• Remove any unnecessary clothing, such as shoes, socks, hats, or extra layers.
  • Try to lower your body temperature however possible. Use fans, douse the face and head with cool water from a hose or water bottles, use a cool compress, or take a cool shower, bath, or sponge bath.
  • Drink water, sports drinks, or other fluids—but nothing that includes alcohol or caffeine.
  • If symptoms get worse or don’t improve within 15 minutes, seek medical assistance immediately.
  • If symptoms subside, you should continue to rest for the remainder of the day.
  • If you’re left with a minor headache and no other symptoms, take over-the-counter acetaminophen.

What Is Heatstroke?

Heatstroke occurs in high-heat situations when the body is unable to regulate its temperature, often as a result of not sweating enough. When this happens, body temperature can spike to 106 degrees Fahrenheit or more in just 10 to 15 minutes. Heatstroke is the most serious heat-related illness there is—so treat suspected heatstroke as an emergency situation. Untreated, it can cause serious damage to muscles and vital organs, such as the heart, brain, and kidneys. Heatstroke can even be fatal, but immediate medical attention reduces these risks.

How to Recognize Heatstroke

While symptoms of heat exhaustion and heatstroke often overlap, there are specific signs that a person may be experiencing the latter. Note that while heat exhaustion can lead to heatstroke, heatstroke can also occur without warning.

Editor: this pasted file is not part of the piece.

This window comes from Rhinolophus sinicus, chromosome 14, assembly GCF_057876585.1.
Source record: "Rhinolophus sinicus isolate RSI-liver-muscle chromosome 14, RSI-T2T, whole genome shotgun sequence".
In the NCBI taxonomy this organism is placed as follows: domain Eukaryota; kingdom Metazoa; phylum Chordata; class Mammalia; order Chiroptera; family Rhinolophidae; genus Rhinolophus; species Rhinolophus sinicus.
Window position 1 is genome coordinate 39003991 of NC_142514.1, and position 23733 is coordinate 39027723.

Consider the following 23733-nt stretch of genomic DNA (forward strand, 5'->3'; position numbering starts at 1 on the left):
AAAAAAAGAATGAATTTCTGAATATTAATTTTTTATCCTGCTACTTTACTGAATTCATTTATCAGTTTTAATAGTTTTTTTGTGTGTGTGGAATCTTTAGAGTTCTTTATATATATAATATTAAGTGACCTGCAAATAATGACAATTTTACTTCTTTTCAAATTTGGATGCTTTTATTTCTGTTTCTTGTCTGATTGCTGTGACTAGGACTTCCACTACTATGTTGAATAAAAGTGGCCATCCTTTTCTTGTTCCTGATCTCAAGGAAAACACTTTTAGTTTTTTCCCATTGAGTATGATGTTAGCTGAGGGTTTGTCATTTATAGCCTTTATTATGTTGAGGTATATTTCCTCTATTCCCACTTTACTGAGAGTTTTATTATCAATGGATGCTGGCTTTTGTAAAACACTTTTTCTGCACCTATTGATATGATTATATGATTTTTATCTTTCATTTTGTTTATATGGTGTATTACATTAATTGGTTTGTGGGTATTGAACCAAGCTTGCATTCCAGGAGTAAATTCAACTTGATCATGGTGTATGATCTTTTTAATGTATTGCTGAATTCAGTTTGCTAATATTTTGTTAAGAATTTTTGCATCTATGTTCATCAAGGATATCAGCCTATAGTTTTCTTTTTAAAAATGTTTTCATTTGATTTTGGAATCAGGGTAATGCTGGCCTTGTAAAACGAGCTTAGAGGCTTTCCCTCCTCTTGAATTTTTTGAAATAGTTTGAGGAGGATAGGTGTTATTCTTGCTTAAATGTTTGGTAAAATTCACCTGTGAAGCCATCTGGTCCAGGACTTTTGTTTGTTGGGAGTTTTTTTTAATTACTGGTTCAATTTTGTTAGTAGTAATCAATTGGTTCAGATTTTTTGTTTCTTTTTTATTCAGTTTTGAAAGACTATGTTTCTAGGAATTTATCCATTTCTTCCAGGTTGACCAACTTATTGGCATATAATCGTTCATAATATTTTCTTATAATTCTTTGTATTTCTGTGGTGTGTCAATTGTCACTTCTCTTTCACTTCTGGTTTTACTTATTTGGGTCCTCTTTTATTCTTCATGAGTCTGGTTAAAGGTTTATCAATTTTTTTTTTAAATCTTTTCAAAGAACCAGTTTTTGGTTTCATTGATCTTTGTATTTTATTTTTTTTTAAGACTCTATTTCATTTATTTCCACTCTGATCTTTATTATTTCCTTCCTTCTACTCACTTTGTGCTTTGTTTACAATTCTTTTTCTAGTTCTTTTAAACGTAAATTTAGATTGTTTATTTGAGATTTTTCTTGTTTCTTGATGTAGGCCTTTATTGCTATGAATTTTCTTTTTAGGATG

Signs of heatstroke include:

  • Body temperature of 104 degrees Fahrenheit or higher
  • Nausea or vomiting
  • Confusion or changes in behavior
  • Fainting or loss of consciousness
  • Fast, weak pulse
  • Shallow, quick breathing or hyperventilating
  • Decrease in sweat production
  • Warm, dry, flushed skin (note that heavy sweating is still a possibility)
  • Throbbing headache
  • Convulsions or seizure

Emergency First Aid for Heatstroke

Call 911, or have someone call 911, before you do anything else. Emergency medical treatment is essential for preventing muscle damage, organ damage, and death. As we mentioned earlier, if you need someone else to call 911 for you, it’s most effective to single one person out to make the call. If you ask a group of onlookers, each may assume someone else will handle it.

If you have to wait any amount of time for emergency responders, take these steps.

  • Remove the person from the hot environment to the best of your ability.
  • Remove any unnecessary garments.